Polymerization compounding: epoxy-montmorillonite nanocomposites.
Over the past decade, layered-silicate based nanocomposites have attracted much attention as a simple and cost-effective method of enhancing polymer properties by addition of small amounts of properly designed fillers (1). Owing to their unique phase morphology and improved interfacial properties, polymer layered silicate nanocomposites exhibit dramatic increase in modulus, strength, barrier, flammability resistance, and heat resistance properties compared to conventional composites (2-4). With such a wide spectrum of properties, nanocomposites are more and more considered the material of choice for a variety of applications ranging from high barrier packaging for food and electronics to automotive applications.
Dispersion, wetting, and interactions between solid substrate and polymeric matrix are the critical factors in the design of composite materials. Polymerization compounding (PC), an approach in which the polymer to be used either as a matrix in the final composite or else as a special surface treatment of the reinforcement is forced to grow from the surface of the reinforcement, generally overcomes the above-cited limitations (5). This approach has been successfully applied by Salehi-Mobarekeh et al. for polyamide 66 (PA-66) grafted on DuPont Kevlar and glass fibers and then incorporated in a PA-66 matrix (6, 7). Wu et al. have used a similar method with carbon fibers (8).
In addition to interfacial properties, phase morphology plays an important role in the rheological and the mechanical behavior for all multiphase systems including nanocomposites. Few studies have reported systematic relationship between, on the one hand, phase morphology and interfacial properties, and on the other hand, mechanical properties and rheological behavior of epoxy/layered silicate nanocomposites (9-13). In this work, we extend the PC approach to epoxy/layered-silicate nanocomposites. Hydroxyl-functionlized montmorillonite will be used as a reinforcement. Tolylene 2,4-diisocyanate and bisphenol A will be used as reactants to produce novel epoxy-layered silicate nanocomposites. Dynamic mechanical properties and stress relaxation behavior below [T.sub.g] will be studied.
Bis(2-hydroxylethyl) methyl tallow ammonium mont-morillonite (1.34 TCN, Nanocor Inc.) is used as modified layered silicate. The quaternary ammonium surfactant is derived from natural tallow, which contains a mixture of alkanes ([C.sub.18]/[C.sub.16]/[C.sub.14] of 0.66/0.31/0.03). Tolylene 2,4-diisocyanate (TDI), bisphenol A (BA) and dibutylthindilaurate (DBTDL) were provided by Aldrich Chemicals. The epoxy resin was the diglycidyl ether of bisphenol A, EPON 828, provided by Shell Chemicals. Curing agent, Jeffamine D-230, a polyoxyalkylene diamine, was supplied by Huntsman Corporation. Acetonitrile (Sigma-Aldrich, HPLC grade), was used as received without further purification.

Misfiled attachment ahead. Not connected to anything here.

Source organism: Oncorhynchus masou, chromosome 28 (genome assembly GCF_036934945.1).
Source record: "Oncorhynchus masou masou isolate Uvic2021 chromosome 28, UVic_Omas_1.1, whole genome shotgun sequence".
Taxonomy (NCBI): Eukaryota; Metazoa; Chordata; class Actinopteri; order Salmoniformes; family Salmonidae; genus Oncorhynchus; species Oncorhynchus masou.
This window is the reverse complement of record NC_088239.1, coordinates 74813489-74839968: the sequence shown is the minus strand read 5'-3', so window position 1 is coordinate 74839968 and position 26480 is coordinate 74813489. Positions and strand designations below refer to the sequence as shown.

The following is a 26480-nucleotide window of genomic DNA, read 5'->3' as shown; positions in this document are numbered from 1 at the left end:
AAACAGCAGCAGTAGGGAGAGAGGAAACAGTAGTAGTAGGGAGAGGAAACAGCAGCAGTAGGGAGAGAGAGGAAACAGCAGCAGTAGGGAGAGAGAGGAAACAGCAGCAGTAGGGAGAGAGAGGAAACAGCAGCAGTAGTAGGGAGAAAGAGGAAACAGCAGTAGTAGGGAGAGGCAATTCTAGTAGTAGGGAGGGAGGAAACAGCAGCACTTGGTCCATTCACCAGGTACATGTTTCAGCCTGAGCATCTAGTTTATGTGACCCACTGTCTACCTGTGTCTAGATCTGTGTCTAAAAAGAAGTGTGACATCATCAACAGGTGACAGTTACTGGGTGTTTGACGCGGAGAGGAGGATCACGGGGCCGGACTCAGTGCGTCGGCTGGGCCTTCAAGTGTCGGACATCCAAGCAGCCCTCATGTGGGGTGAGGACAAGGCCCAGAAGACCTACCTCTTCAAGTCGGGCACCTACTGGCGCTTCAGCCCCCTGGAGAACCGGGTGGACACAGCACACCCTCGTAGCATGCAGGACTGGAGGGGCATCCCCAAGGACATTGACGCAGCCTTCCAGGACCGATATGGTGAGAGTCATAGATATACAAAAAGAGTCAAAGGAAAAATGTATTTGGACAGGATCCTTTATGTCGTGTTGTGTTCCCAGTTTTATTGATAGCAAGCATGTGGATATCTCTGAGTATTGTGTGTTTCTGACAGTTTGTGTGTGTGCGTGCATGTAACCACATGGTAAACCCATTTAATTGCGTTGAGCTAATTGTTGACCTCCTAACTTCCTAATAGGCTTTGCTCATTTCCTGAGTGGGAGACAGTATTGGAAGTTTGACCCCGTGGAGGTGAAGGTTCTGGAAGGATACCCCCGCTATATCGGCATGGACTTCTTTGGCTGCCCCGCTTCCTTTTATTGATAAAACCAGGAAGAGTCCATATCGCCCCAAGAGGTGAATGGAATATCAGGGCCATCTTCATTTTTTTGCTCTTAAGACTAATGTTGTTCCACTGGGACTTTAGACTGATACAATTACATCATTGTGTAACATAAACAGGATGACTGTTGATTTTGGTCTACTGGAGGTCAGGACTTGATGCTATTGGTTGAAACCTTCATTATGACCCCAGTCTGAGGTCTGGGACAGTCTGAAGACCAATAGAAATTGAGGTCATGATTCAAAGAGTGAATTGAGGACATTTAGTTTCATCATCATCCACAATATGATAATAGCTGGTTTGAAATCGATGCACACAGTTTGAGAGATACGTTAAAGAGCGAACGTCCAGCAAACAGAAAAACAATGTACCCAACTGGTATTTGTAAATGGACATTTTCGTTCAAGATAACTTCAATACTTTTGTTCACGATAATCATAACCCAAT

Synthesis of TDI and BA Modified 1.34 TCN (1.34-TDI-BA)
The reaction of 1.34 TCN with TDI was conducted in a brown bottle reactor with acetonitrile as solvent, using DBTDL as a catalyst. The second step of the reaction with BA was also conducted in acetonitrile under nitrogen to prevent side reaction with moisture. The product was filtered, washed two times with acetonitrile and two times with acetone, dried under vacuum at 80[degrees]C for 48 h, and crushed in a mortar. A modified 1.34 TCN (1.34-TDI-BA) powder was then obtained. It is worth mentioning that in the polymerization compounding approach, competition between polymerization on the surface of the solid substrate and the bulk polymerization must be avoided. This is why a two-step modification process was used.
Preparation of Epoxy-Clay Nanocomposites
Prior to curing, the epoxy resin was mixed with the desired amount of organophilic clay at 75[degrees]C for 2 h. A stoichiometric amount of the Jeffamine D-230 curing agent corresponding to 30 wt% of the epoxy resin content in the composite was added. The mixtures were degassed in a vacuum oven at 75[degrees]C and transferred into a DuPont Teflon mold for curing at 75[degrees]C for 3 h and, subsequently, 125[degrees]C for an additional 3 h.